The term “adultery” (sexual intercourse between a married person and anyone other than his or her lawful spouse) is considered pejorative because virtually all religions condemn it. In some cultures it is punishable by death, and even in liberal-thinking areas legal punishment may be imposed.
Most European countries, however, have decriminalized adultery. It is no longer considered a crime in most of the European Union and in some regions it's quite common. On the other hand, people in Britain and the United States still generally expect total sexual fidelity from their spouses. Sex outside of marriage in these cultures is viewed by most people as sordid if not sinful.
But in American and British culture, many people suffer from marital myths.
For instance, many want to believe that in a good marriage, the thrills and chills of a romantic courtship will only intensify over time. They think that a good marriage will fulfill all their dreams. In fact, the ecstasy of courtship and the honeymoon stage fades in the face of day-to-day proximity. Those who regard marriage as a romantic interlude soon end up with a not-so-romantic divorce.
Marriage is a practical and serious relationship which can provide a mature and profound love, companionship and caring. But wouldn’t even a most discreet affair weaken, if not destroy this bond?
Obviously, our values and expectations play a major role in answering this question. Those who insist that their spouse remain sexually faithful even in an essentially sexless marriage will call it “cheating” if they discover that their partner is having, or has had, a discreet affair, often resulting in extreme conflict and severe emotional distress. Many assert that a couple should strive for transparency and total honesty, but it seems that this does not work well for many couples.
There is something to be said for couples who manage to live happily in each other’s pockets, who develop a deep sense of intimacy, with no secrets, and for whom affairs are agreed to be absolutely forbidden. But while some people may be psychologically and physiologically attuned to this type of a monogamous relationship, it is likely that they are in the minority. Hence, it is not surprising that the divorce rates in America and Britain are extremely high. Indeed, it has been estimated that over the course of their marriages, 50% of American couples have extramarital relationships—a figure that closely matches the divorce rate.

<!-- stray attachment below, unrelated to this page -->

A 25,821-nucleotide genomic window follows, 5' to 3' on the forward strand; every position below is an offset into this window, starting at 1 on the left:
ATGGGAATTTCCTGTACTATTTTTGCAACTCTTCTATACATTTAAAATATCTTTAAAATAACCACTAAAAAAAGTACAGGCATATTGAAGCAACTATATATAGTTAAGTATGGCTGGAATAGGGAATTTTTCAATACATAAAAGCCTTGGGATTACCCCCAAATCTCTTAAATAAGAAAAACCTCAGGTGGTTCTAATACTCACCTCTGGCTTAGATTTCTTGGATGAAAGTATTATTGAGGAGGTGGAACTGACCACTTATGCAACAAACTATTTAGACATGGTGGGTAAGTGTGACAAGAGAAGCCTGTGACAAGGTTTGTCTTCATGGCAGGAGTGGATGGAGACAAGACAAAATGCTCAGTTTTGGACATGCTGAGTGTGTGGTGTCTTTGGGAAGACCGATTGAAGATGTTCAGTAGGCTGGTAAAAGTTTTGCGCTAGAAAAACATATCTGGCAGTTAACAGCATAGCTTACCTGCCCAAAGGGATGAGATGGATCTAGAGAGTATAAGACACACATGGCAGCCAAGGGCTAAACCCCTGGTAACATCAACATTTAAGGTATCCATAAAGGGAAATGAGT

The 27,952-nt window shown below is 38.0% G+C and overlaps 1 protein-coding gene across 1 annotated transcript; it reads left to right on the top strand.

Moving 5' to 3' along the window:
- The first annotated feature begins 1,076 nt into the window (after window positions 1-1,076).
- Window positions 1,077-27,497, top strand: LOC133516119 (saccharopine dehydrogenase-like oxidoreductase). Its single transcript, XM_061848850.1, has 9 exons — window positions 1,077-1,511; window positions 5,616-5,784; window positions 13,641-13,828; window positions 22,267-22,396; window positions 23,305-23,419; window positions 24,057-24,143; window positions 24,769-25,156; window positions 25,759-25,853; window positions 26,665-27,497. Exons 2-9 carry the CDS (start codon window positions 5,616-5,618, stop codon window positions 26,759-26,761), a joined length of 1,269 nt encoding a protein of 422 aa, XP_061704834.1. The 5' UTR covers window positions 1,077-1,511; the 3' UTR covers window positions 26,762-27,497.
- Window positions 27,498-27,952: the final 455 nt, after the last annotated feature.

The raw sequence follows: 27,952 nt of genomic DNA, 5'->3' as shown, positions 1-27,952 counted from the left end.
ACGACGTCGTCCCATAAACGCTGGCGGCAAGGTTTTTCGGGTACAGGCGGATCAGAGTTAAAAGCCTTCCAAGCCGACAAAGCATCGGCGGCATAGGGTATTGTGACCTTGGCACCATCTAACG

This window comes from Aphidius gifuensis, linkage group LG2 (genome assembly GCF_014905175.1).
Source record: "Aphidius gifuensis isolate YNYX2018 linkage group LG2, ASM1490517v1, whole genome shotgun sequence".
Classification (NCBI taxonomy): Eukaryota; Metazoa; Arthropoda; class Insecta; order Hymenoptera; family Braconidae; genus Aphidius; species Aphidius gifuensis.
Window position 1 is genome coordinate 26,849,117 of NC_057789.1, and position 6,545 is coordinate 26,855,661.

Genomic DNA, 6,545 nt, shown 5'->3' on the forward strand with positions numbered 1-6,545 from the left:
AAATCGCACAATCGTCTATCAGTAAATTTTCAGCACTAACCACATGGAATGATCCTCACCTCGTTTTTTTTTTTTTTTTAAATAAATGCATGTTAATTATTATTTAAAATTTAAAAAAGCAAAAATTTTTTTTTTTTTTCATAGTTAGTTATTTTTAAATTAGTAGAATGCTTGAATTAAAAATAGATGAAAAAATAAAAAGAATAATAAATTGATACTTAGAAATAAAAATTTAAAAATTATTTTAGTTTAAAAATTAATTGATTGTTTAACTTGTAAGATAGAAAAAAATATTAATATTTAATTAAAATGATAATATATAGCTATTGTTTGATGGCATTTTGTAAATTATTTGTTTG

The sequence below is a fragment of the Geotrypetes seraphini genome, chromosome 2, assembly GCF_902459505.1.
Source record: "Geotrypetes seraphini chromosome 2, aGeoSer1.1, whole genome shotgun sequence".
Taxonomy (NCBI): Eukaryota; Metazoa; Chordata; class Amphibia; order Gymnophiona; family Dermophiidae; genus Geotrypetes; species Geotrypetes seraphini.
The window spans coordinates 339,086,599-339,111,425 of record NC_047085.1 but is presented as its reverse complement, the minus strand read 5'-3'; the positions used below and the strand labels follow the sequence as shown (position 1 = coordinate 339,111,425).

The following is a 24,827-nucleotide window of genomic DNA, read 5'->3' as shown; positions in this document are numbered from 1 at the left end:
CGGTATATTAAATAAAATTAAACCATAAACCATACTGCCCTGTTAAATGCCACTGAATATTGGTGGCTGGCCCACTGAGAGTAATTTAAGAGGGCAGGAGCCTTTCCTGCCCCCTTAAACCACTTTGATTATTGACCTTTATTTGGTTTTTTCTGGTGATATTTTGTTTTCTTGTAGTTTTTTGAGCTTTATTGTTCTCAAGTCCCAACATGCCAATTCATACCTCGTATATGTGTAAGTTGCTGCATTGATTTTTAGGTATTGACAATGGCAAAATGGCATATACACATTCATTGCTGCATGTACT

Many falsely believe that no happily married man would ever have sex outside of his marriage—and that no wife would jeopardize a happy marriage by becoming sexually involved with another man. To these thinkers, the affair is proof that there is something lacking in the marriage. In truth, people get involved in extramarital relationships for a variety of reasons, only some of which are due to marital problems or personal distress.
While it is true that some sexually frustrated husbands or wives may seek from others what they cannot obtain from their spouses, a disparity in sexual appetite is only one reason why people commit adultery. Others could include the manic phase of bipolar depression (during which people often engage in extramarital sex largely as a feature of their illness), and hypersexuality as a component of some compulsive and/or impulse control disorders. Even in a sexually satisfying and fulfilling marriage, significant personal insecurity about one’s attractiveness or prowess can impel some people to have sex outside of their home.
And then there are the many women and men whose extramarital involvements are purely an expression of curiosity, personal growth, or the manifestation of a varietal disposition. What’s more, in some instances, a person may rationally choose to seek sexual outlets outside the marriage as an alternative to seeking divorce from a sexually incompatible partner—which is usually messy, costly and traumatic, especially when young children are part of the picture.
In other words, there are both healthy and unhealthy reasons for having extramarital relations.
Ironically, in some cases a marriage can be strengthened by an affair. Just like some people who have a nonfatal heart attack can actually be in better cardiac health several years after than they were before it—through losing weight, quitting cigarettes, eating better, and exercising—some marriages that “survive” an affair can be in better shape following it than before. In these instances, the personal problems and marital issues that led to the affair can be sorted out and worked through, often in therapy, resulting in better marital health and sexual satisfaction in the post-affair era.
The bottom line is:
- Not all marriages in which a spouse has an affair is a bad marriage and not all people who remain sexually faithful are in happy marriages.
- There are many reasons why people have sex outside of marriage—and not all of them are unhealthy.
- In cases in which marital problems lead to an affair, or to significant personal problems that are corrected, the marriage can actually be stronger after the affair than it was before.
For more information about this phenomenon, the interested reader might want to peruse “After the Affair” by Janis A. Spring
Remember: Think well, act well, feel well, be well!
Copyright by Clifford N. Lazarus